All the believers are together: Mary the mother of Jesus, women followers, men followers. Peter reads the two-point person spec for the new twelfth apostle:
- it must be a man (Jesus chose twelve men, in those days the heads of families and, usually, leaders in society; led by the Holy Spirit, we do things differently now, as my predecessor Sarah Mullally showed yesterday, installed as the 133rd Bishop of London)
- it has to be someone who has been part of things from the start of Jesus’ ministry
Two people fit the bill, he of the triple-barrelled name, and Matthias, who gets the nod. Two things to note about him.
First, we don’t hear anything about him having a personal sense of call. I find this interesting. We are right, if someone offers themselves for public ministry, to probe what the official language calls their ‘internal sense of call’. But here, no voice says, ‘Matthias, I choose you’. A job needs doing, he has what’s needed, his name comes out of the hat and that’s good enough.
If you wait for a Damascus vision about what you should do with your life, let alone your spare evening this Wednesday, you could have a long wait: God gives us the pointers we need, not the ones we want. Sometimes a thing needs doing, you are in a position to do it, so…? ‘Come on!’ says God, ‘what else do you need?’ That inner sense may come later; but for now, God may be saying, people want you for this, it needs doing, do so Just Do It. Theologians call this the Nike Doctrine.
Secondly, as we have noted,
They hailed Matthias’ apostolic reign,
Then no-one ever heard of him again. Eric Mascall
Matthias the Obscure. But no matter, he did an important thing. He needed to be there. Without him something would have been missing, like a voice in the choir: apart from solos, you don’t exactly notice her or him, but without them something will be lacking. And consider the doves. There are three of mine up there - some of you have made many more - but we don’t know which is whose, and it doesn’t matter. It’s enough to play a part in some greater thing of power and beauty.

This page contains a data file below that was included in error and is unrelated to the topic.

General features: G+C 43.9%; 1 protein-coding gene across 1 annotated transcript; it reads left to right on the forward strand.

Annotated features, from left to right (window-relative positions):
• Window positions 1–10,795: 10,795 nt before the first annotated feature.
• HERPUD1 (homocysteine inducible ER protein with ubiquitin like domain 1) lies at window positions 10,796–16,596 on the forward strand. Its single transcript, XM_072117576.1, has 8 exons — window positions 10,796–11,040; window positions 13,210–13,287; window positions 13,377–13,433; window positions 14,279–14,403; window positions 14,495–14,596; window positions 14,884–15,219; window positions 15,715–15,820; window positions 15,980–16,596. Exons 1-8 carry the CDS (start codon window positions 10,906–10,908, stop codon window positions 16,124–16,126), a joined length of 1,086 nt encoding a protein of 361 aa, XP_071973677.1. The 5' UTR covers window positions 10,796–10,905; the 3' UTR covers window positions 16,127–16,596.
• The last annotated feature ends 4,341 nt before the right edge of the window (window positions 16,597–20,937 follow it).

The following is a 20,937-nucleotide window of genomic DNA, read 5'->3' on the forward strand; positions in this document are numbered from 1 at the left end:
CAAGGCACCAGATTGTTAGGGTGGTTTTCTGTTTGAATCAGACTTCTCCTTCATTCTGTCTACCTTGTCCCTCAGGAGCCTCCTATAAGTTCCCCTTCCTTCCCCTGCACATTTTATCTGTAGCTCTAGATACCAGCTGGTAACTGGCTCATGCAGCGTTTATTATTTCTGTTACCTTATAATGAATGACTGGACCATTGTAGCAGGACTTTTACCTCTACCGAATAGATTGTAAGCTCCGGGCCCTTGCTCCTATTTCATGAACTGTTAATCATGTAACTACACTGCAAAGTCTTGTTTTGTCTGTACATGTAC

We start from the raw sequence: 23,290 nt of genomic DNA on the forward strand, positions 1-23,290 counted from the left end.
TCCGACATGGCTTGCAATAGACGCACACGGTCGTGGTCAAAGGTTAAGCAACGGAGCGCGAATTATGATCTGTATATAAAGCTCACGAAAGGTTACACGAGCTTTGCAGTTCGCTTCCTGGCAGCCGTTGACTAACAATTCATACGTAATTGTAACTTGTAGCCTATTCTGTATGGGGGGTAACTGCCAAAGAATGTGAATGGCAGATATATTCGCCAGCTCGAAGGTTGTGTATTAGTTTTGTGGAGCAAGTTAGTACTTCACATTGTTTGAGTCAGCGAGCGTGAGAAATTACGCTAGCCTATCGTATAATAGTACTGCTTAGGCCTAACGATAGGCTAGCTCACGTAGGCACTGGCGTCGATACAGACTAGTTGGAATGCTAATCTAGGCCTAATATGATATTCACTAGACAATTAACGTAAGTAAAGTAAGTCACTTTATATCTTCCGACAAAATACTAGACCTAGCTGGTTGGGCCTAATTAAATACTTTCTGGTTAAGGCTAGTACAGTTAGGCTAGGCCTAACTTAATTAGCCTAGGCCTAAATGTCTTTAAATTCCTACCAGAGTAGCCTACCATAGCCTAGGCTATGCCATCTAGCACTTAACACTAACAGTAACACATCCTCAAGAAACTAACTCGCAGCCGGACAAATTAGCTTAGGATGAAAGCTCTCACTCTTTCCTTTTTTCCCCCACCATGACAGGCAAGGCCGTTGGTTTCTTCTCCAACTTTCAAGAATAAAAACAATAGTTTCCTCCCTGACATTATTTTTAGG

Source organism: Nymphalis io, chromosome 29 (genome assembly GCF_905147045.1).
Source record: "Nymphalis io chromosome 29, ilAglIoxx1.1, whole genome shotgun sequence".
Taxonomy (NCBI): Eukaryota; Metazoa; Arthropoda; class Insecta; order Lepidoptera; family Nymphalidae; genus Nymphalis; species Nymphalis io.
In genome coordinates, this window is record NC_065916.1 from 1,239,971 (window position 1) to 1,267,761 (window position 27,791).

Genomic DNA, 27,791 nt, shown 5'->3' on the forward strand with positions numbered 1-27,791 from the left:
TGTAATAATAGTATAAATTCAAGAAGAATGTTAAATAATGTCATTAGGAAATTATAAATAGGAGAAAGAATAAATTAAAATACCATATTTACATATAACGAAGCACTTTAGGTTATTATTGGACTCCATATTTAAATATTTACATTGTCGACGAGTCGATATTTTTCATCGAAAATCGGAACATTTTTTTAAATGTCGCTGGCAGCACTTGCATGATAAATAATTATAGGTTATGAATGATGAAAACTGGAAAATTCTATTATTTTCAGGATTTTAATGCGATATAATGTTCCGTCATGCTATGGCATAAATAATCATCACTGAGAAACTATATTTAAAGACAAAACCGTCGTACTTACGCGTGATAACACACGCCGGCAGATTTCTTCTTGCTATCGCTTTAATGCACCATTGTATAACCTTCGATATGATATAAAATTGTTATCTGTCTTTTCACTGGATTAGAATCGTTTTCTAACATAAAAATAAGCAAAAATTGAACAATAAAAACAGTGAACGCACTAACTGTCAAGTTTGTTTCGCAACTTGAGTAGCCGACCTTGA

Sometimes the call of God is to do or be something that everyone will notice; no embarrassment in that. But it may be that God is calling you to do or be something that will be important but hidden (like the people who put together the service sheet you have in your hand). And that’s fine too, it really is.
Robert Bolt’s play, and the Oscar-winning film, A Man for All Seasons, is about Thomas More, Henry VIII’s right-hand man. More has a servant called Richard Rich. Rich wants a big, prestigious job like his boss; More thinks he should be a teacher.
‘You’d be a fine teacher,’ says More, ‘perhaps, a great one.’
‘And if I was,’ says Rich, ‘who would know it?’
‘You, your pupils, your friends, God. Not a bad public, that.’
Rich isn’t persuaded, alas for both of them.
What has God put me in this world for? That’s the question, and saying Yes to God is all that matters. And if saying Yes means doing something that no-one really notices except God, God who brought about this world we share, God whose eyes we shall look into at the end of time, if no-one notices but God…that’s not a bad audience to have.